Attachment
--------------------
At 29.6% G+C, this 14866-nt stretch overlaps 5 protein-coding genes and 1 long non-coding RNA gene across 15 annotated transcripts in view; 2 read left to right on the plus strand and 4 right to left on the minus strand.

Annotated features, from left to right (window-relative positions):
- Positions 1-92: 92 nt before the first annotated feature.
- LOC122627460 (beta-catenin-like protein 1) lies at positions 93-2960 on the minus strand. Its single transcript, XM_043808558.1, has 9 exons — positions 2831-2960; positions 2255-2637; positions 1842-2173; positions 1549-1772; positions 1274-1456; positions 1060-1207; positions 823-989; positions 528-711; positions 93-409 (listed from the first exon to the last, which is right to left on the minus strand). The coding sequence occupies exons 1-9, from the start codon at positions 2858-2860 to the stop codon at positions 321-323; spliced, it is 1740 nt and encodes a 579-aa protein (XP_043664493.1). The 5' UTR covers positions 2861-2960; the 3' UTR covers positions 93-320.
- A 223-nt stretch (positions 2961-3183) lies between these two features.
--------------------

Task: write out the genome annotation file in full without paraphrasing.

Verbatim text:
At 29.6% G+C, this 14866-nt stretch overlaps 5 protein-coding genes and 1 long non-coding RNA gene across 15 annotated transcripts in view; 2 read left to right on the plus strand and 4 right to left on the minus strand.

Annotated features, from left to right (window-relative positions):
- Positions 1-92: 92 nt before the first annotated feature.
- LOC122627460 (beta-catenin-like protein 1) lies at positions 93-2960 on the minus strand. Its single transcript, XM_043808558.1, has 9 exons — positions 2831-2960; positions 2255-2637; positions 1842-2173; positions 1549-1772; positions 1274-1456; positions 1060-1207; positions 823-989; positions 528-711; positions 93-409 (listed from the first exon to the last, which is right to left on the minus strand). The coding sequence occupies exons 1-9, from the start codon at positions 2858-2860 to the stop codon at positions 321-323; spliced, it is 1740 nt and encodes a 579-aa protein (XP_043664493.1). The 5' UTR covers positions 2861-2960; the 3' UTR covers positions 93-320.
- A 223-nt stretch (positions 2961-3183) lies between these two features.